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Standards, Codes Critical to CARICOM Energy Sector Development

Joint Statement by the CARICOM Secretariat, Caribbean Centre for Renewable Energy and Energy Efficiency, and the Caribbean Regional Organisation for Standards and Quality, on the occasion of World Standards Day observed n 14 October 2020

Wednesday, 14 October 2020: Each year, on 14 October, World Standards Day is celebrated as a means of paying tribute to the collaborative efforts of the thousands of experts, globally, who develop the technical agreements that are published as International Standards. “Protecting the Planet with Standards” is the theme and focus for World Standards Day 2020.

Globally, current patterns of energy production and consumption are unsustainable and threaten the environment, through local pollution and global climate change. Emissions from the combustion of fossil fuels are major contributors to climate change and the unpredictable effects thereof, as well as to urban air pollution and acidification of land and water. In particular, climate change is an energy‑related issue and the “the dark side of fossil fuel” as an estimated 80 per centof Greenhouse gases (GHG) are generated by the energy supply, transformation, delivery and use, primarily from fossil fuels.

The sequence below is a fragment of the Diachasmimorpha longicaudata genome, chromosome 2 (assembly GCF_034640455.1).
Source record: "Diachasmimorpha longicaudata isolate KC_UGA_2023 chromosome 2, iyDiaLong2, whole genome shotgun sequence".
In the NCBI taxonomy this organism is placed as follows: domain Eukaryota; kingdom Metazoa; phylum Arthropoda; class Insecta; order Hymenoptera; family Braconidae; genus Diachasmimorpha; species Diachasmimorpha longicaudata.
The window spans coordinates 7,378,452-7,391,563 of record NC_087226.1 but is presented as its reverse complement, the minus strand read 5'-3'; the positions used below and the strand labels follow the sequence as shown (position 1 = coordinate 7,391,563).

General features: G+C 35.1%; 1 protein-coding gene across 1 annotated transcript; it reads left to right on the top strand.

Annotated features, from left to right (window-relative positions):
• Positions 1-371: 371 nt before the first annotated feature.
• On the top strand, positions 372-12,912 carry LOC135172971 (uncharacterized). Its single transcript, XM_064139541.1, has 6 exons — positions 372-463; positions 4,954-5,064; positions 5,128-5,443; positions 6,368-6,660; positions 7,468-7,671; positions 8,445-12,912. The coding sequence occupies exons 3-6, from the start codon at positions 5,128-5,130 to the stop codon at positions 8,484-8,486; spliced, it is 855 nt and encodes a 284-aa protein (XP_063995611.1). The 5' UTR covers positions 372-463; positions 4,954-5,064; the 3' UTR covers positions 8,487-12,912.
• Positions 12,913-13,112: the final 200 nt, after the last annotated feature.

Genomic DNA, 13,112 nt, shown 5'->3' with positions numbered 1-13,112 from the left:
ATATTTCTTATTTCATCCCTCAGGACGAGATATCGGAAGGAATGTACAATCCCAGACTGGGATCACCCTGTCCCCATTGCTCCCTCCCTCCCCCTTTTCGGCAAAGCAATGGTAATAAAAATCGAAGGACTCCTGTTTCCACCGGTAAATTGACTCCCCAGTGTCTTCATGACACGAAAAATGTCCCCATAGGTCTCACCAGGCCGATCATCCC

Within the Caribbean Community (CARICOM), energy goes “hand‑­in‑hand” with the production of goods and the provision of services. Economic growth and social development are typically accompanied by large increases in energy use, and better access to modern energy, especially electricity, has enabled businesses and improved the quality of life of many citizens within the Community. This has also meant a greater dependence on fossil fuel, however, within a region that rely primarily on seaborne petroleum imports to meet over 80 per cent of its energy demand. Though, collectively, CARICOM contribute less than 0.2 per cent of global GHG emissions, the countries have accepted the “challenge” to decouple fossil fuels from their energy economies.